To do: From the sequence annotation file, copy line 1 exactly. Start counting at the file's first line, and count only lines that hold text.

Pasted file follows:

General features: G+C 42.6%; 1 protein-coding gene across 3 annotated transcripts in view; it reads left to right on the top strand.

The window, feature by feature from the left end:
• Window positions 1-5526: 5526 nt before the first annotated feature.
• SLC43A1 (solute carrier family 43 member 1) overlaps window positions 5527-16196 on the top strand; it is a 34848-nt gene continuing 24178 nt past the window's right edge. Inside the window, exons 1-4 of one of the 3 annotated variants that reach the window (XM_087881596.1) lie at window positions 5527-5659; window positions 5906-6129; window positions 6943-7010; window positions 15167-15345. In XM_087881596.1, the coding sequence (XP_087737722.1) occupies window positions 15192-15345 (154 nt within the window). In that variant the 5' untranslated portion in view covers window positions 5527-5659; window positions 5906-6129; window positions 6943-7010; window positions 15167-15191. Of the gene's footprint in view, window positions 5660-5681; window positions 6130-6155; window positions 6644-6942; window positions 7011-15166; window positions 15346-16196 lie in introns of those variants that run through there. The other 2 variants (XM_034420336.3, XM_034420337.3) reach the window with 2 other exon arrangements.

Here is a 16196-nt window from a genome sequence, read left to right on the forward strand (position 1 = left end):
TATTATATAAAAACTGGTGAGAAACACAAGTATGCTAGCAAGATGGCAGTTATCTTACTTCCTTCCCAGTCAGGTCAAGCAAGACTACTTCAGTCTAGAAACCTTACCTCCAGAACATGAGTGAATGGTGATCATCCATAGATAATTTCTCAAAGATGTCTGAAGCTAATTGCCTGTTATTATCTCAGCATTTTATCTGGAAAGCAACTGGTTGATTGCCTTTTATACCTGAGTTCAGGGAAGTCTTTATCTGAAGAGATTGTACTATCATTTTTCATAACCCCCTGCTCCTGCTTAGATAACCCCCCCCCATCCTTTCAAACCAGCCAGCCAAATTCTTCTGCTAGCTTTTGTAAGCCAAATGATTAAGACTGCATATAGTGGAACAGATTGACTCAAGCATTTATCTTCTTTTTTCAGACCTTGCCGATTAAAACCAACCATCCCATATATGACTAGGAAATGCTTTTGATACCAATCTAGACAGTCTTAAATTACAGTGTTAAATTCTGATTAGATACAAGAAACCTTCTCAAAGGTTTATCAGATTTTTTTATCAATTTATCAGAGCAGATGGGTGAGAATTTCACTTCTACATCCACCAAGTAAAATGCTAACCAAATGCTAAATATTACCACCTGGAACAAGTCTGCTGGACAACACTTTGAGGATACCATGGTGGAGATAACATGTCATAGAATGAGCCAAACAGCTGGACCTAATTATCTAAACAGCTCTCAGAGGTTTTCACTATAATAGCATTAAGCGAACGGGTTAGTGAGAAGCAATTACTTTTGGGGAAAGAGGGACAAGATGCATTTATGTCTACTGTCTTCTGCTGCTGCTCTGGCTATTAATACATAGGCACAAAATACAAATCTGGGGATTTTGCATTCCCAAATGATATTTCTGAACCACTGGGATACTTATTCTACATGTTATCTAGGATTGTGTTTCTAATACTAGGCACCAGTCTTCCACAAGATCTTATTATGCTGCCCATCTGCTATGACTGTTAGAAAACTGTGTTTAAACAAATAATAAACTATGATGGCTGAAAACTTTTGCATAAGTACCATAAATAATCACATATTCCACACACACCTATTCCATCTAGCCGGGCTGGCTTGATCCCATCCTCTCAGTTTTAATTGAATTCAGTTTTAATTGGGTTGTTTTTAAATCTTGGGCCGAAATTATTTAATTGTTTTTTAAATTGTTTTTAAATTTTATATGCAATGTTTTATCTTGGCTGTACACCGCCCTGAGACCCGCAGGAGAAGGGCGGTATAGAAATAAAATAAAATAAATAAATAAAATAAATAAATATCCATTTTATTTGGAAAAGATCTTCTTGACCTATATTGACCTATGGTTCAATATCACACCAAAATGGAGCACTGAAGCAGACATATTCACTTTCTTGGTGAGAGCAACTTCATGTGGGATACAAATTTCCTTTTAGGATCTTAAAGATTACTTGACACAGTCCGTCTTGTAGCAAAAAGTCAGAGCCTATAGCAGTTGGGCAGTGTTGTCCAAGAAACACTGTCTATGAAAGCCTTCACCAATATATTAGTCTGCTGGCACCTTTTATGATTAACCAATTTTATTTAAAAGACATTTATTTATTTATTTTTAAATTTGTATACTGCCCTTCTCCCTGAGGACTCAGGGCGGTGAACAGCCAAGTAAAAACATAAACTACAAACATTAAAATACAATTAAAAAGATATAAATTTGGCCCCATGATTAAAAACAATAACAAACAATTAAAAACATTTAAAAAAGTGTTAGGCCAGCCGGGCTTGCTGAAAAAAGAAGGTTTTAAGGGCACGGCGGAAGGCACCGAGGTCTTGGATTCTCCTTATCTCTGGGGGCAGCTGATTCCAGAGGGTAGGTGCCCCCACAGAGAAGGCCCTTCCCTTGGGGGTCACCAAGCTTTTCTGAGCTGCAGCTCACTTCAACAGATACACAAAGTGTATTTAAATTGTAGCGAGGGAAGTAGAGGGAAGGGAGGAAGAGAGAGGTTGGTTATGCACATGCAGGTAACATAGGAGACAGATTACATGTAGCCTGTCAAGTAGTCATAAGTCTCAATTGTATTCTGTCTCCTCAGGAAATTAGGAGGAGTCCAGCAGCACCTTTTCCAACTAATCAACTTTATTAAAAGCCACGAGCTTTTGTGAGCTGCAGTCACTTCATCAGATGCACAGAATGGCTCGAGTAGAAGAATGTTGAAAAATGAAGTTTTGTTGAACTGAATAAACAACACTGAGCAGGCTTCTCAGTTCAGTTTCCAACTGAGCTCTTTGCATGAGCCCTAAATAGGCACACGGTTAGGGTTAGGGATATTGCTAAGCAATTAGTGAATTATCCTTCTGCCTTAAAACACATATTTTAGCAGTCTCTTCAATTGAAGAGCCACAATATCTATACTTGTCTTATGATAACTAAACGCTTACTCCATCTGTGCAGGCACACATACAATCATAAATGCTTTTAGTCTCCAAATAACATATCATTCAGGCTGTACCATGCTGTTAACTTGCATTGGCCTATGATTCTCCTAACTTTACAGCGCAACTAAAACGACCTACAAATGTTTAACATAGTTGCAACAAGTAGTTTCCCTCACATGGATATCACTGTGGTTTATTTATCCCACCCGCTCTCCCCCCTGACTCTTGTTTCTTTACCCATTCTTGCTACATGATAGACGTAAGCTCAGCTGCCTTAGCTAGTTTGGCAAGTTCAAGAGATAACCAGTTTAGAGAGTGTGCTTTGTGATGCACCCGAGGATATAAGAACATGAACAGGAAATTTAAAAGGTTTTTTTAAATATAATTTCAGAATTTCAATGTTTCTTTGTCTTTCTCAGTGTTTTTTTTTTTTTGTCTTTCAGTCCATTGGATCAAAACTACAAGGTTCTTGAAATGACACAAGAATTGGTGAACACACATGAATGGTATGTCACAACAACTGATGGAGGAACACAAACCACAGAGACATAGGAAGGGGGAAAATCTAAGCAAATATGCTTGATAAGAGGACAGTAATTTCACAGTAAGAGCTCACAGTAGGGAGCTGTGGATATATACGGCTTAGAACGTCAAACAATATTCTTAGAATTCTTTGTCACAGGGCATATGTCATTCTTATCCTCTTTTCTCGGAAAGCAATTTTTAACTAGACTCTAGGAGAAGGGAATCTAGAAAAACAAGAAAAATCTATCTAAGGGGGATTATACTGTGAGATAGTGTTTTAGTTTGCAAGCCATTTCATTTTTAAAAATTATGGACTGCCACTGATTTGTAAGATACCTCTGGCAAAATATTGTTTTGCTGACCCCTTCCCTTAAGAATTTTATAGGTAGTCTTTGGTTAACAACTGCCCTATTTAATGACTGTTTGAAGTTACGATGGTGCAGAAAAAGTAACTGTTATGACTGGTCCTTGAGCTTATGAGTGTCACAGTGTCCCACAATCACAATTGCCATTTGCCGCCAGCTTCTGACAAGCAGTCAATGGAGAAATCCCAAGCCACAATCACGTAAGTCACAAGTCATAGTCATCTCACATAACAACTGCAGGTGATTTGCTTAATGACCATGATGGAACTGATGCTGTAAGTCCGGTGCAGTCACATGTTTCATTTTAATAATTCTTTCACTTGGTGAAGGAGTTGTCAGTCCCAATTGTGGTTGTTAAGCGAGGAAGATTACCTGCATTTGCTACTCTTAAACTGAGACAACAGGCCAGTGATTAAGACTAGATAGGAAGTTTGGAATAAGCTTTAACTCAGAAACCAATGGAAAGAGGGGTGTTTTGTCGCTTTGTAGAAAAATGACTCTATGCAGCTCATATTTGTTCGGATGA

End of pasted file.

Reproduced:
General features: G+C 42.6%; 1 protein-coding gene across 3 annotated transcripts in view; it reads left to right on the top strand.